As alluded to above, it matters which brand of gas you buy for cold weather.  Please see:
What's the Best Brand of Gas for Cold Weather?

I've got a whole series of related articles if you'd like to read up.  Here's the whole list:

Saturday, March 23, 2013

The New MSR Gas Canister

In conjunction with the release of the new, lighter 1.0L Reactor stove, MSR has changed the format of their 4 ounce (113g) class gas canisters.  Note the emphasis on the word "class."  We'll return to that in a minute.
The new 3.9 oz/110g MSR gas canister
Yes, I'm writing a post about the shape of a gas canister.  :)  But I think this is actually news, and good news at that.  For some time, MSR, which has the best cold weather gas available (at least in the US market), has made a big, ungainly 4 oz/113g canister.
The old MSR 4 oz/113g canister (left) and the new more packable 3.9oz/110g canister (right)
Now, this is not to criticize MSR.  I think MSR was very nobly trying to provide better service to their customers.  The wider 108mm diameter MSR canister was clearly more stable than the 90mm industry standard.  But with the advent of readily available canister stands ("legs"), such stability is no longer so much a concern.
The old MSR canister format (bottom).  The new MSR canister format (top).

Now that MSR has accepted the 90mm industry standard, I can buy any four ounce class of canister and know exactly in which pots it will fit and which it won't.  The guess work and having to remember which is which is gone.
MSR and Jetboil, now the same diameter (90mm)
Lighter Weight
In addition, the new four ounce class canister is lighter for the amount of gas it contains.  The old canisters weighed 8.6oz/244g.  The new canisters weigh 7.4oz/211g -- for basically the same amount of gas.  More gas per unit of weight?  That's pretty nice if you ask me, and I have no objection whatsoever to saving an ounce in weight per canister.
MSR, Snow Peak, Optimus, and Jetboil four ounce class canisters now all have the same diameter (90mm)
Now, note my emphasis on the word "class" when I say four ounce class.   That's because the amount of gas in canister varies a bit brand by brand.  Jetboil for example contains 100g, and the old MSR canister contained 113g (exactly 4 oz).  With the change, MSR, Optimus, and Snow Peak will all uniformly have 110g (3.9 oz) of gas.  Jetboil is the outlier with only 100g.  I figure a 110g canister will last about 5 days for a person who is conservative and doing simple cooking in good weather or 3 days for two people.  For tougher weather or more complex cooking, you'll have to bring more gas of course, particularly if you're melting snow.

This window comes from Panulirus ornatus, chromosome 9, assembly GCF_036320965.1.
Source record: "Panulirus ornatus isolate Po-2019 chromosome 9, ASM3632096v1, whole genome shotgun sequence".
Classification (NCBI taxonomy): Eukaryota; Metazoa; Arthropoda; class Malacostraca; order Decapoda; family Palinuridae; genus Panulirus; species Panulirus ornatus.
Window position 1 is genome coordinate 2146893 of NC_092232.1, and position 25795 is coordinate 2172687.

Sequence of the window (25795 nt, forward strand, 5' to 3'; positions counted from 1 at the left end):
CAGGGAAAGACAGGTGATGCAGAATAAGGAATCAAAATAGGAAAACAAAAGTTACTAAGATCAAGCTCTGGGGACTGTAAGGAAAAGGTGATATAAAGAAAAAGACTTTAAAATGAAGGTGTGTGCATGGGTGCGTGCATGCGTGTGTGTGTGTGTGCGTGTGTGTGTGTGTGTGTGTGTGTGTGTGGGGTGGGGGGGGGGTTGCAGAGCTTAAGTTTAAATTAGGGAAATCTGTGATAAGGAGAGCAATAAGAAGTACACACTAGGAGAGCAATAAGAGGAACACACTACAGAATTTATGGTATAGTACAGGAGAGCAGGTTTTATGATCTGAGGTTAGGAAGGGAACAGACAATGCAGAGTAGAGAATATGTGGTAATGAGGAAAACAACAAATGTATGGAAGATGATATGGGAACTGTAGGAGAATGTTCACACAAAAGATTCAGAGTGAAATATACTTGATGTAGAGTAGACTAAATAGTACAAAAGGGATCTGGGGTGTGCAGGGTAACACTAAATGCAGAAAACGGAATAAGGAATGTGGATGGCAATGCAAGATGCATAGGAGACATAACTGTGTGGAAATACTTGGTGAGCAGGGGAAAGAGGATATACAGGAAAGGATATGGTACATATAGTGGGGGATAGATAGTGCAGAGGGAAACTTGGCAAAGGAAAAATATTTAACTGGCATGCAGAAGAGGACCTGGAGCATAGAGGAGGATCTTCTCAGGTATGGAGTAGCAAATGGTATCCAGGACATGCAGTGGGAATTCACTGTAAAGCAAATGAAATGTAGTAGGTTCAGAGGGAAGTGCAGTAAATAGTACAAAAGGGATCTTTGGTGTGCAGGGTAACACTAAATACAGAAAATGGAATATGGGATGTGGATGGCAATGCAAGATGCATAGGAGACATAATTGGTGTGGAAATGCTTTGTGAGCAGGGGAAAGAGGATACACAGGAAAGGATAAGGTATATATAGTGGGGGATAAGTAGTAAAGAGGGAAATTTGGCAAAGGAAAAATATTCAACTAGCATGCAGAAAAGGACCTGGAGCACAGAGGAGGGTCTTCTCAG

The new four ounce class canister actually contains 110g (3.9oz) instead of 113g (4.0oz).  A 3g difference?  No big deal.
MSR has also printed the gross (total) weight on the canister (7.4oz/211g), which is handy.

The Fuel Gauge
But what the heck are those little markings on the canister to the left of the weight?
The "fuel gauge" on the side of the new MSR canister
Interestingly, they're a sort of fuel gauge.  When the canister is full, it will float low in water.  When the canister is empty, it will float high in water.  Out on the trail, all you have to do is drop your fuel canister in a bowl or pot of water, and wherever the waterline hits on the "fuel gauge" is approximately how much fuel you've got left in your canister.  Pretty cool -- and for zero weight penalty.

I asked my contacts at MSR where they had gotten the idea, and they told me that it was from my article in Seattle Backpacker's Magazine, How Much Gas Do I Have Left?  Yes, of course it's flattering to me that a major stove company adopted my idea, but think about what this really means:  MSR is listening.  I for one have been very impressed by what's been coming out of MSR in the last half dozen years.  They're really paying attention to what the backpacking community wants, even to the point of small details like this.  I doubt that MSR will be making piles of money on this "fuel gauge."  It's just part of MSR's attitude of excellent customer service.  Good work, MSR.

The new 3.9 oz/110 g MSR gas canister.

So, let's see:  More packable, more gas for the weight, and a simple yet effective way to tell how much fuel I've got when I'm out on the trail?  What's not to like?  The new MSR canister:  I welcome it.

Thank you for joining me on another Adventure in Stoving,


Tuesday, March 12, 2013

The Soto Microregulator (OD-1R)

Soto Outdoor is a high end stove manufacturing concern based in Japan.